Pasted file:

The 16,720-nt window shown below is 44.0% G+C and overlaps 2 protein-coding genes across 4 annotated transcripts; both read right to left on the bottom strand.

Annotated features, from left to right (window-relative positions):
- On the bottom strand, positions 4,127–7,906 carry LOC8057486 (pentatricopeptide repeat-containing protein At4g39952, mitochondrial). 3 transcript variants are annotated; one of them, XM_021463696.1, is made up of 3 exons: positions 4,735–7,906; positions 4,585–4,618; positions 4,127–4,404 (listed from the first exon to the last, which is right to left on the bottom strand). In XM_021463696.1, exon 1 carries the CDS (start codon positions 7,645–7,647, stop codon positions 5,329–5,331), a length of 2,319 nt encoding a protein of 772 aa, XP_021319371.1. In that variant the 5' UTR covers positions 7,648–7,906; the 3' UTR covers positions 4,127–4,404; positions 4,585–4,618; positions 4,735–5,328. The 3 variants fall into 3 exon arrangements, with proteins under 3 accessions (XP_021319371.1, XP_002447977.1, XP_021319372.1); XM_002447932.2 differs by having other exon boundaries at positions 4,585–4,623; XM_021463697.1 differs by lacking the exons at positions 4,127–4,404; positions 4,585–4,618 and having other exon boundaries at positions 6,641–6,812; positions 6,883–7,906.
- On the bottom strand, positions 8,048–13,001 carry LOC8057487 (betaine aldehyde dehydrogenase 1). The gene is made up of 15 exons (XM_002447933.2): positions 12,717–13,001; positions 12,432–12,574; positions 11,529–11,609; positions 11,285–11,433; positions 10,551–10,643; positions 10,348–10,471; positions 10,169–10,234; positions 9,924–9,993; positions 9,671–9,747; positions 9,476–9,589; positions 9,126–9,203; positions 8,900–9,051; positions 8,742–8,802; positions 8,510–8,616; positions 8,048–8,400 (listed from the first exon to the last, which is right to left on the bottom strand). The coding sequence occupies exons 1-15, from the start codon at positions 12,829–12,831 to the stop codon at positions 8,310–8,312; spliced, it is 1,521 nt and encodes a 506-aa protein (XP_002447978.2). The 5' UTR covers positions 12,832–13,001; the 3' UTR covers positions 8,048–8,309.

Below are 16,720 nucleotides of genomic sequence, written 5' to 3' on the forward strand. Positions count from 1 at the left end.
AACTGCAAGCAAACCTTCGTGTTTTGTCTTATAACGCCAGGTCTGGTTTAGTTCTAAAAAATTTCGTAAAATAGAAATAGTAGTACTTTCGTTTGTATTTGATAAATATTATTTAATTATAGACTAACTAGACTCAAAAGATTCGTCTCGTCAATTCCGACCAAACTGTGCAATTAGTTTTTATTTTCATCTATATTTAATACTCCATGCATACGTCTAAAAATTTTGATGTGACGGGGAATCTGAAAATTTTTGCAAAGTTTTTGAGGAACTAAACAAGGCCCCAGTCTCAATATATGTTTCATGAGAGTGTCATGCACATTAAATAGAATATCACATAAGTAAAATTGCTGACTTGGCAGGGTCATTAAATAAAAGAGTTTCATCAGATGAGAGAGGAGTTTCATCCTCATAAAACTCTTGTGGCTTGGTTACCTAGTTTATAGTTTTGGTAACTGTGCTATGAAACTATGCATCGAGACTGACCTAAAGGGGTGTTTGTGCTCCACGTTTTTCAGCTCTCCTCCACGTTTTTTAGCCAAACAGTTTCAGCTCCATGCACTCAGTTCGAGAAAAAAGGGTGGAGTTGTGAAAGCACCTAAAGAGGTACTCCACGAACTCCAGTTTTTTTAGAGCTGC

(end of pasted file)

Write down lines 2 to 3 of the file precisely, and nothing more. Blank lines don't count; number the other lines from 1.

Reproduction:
Annotated features, from left to right (window-relative positions):
- On the bottom strand, positions 4,127–7,906 carry LOC8057486 (pentatricopeptide repeat-containing protein At4g39952, mitochondrial). 3 transcript variants are annotated; one of them, XM_021463696.1, is made up of 3 exons: positions 4,735–7,906; positions 4,585–4,618; positions 4,127–4,404 (listed from the first exon to the last, which is right to left on the bottom strand). In XM_021463696.1, exon 1 carries the CDS (start codon positions 7,645–7,647, stop codon positions 5,329–5,331), a length of 2,319 nt encoding a protein of 772 aa, XP_021319371.1. In that variant the 5' UTR covers positions 7,648–7,906; the 3' UTR covers positions 4,127–4,404; positions 4,585–4,618; positions 4,735–5,328. The 3 variants fall into 3 exon arrangements, with proteins under 3 accessions (XP_021319371.1, XP_002447977.1, XP_021319372.1); XM_002447932.2 differs by having other exon boundaries at positions 4,585–4,623; XM_021463697.1 differs by lacking the exons at positions 4,127–4,404; positions 4,585–4,618 and having other exon boundaries at positions 6,641–6,812; positions 6,883–7,906.